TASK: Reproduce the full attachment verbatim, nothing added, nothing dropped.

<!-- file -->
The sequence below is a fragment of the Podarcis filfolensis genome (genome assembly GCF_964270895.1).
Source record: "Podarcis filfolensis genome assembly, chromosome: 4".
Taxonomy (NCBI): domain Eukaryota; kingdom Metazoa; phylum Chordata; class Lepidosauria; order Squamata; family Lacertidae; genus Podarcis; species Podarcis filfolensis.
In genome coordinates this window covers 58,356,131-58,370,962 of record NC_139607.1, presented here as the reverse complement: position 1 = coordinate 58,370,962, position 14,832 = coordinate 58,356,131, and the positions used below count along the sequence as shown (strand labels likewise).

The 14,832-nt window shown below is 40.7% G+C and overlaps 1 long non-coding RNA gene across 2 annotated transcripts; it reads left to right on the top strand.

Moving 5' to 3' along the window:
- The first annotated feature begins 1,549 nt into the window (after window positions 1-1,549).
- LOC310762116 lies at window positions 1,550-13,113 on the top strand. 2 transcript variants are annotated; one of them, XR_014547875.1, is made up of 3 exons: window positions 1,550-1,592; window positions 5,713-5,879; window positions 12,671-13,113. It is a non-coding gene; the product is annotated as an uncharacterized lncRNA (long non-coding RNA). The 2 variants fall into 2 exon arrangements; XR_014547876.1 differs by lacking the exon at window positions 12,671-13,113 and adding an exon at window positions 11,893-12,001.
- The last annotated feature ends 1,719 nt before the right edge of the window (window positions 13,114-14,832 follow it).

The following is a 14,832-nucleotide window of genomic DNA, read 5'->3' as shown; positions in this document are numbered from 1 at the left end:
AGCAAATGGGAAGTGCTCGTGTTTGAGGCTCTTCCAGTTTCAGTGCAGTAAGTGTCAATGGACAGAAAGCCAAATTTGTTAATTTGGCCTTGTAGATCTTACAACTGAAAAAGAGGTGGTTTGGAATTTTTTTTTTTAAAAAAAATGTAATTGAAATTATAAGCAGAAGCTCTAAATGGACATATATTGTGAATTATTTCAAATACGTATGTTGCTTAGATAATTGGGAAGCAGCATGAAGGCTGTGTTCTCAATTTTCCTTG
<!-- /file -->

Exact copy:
The sequence below is a fragment of the Podarcis filfolensis genome (genome assembly GCF_964270895.1).
Source record: "Podarcis filfolensis genome assembly, chromosome: 4".
Taxonomy (NCBI): domain Eukaryota; kingdom Metazoa; phylum Chordata; class Lepidosauria; order Squamata; family Lacertidae; genus Podarcis; species Podarcis filfolensis.
In genome coordinates this window covers 58,356,131-58,370,962 of record NC_139607.1, presented here as the reverse complement: position 1 = coordinate 58,370,962, position 14,832 = coordinate 58,356,131, and the positions used below count along the sequence as shown (strand labels likewise).

The 14,832-nt window shown below is 40.7% G+C and overlaps 1 long non-coding RNA gene across 2 annotated transcripts; it reads left to right on the top strand.

Moving 5' to 3' along the window:
- The first annotated feature begins 1,549 nt into the window (after window positions 1-1,549).
- LOC310762116 lies at window positions 1,550-13,113 on the top strand. 2 transcript variants are annotated; one of them, XR_014547875.1, is made up of 3 exons: window positions 1,550-1,592; window positions 5,713-5,879; window positions 12,671-13,113. It is a non-coding gene; the product is annotated as an uncharacterized lncRNA (long non-coding RNA). The 2 variants fall into 2 exon arrangements; XR_014547876.1 differs by lacking the exon at window positions 12,671-13,113 and adding an exon at window positions 11,893-12,001.
- The last annotated feature ends 1,719 nt before the right edge of the window (window positions 13,114-14,832 follow it).

The following is a 14,832-nucleotide window of genomic DNA, read 5'->3' as shown; positions in this document are numbered from 1 at the left end:
AGCAAATGGGAAGTGCTCGTGTTTGAGGCTCTTCCAGTTTCAGTGCAGTAAGTGTCAATGGACAGAAAGCCAAATTTGTTAATTTGGCCTTGTAGATCTTACAACTGAAAAAGAGGTGGTTTGGAATTTTTTTTTTTAAAAAAAATGTAATTGAAATTATAAGCAGAAGCTCTAAATGGACATATATTGTGAATTATTTCAAATACGTATGTTGCTTAGATAATTGGGAAGCAGCATGAAGGCTGTGTTCTCAATTTTCCTTG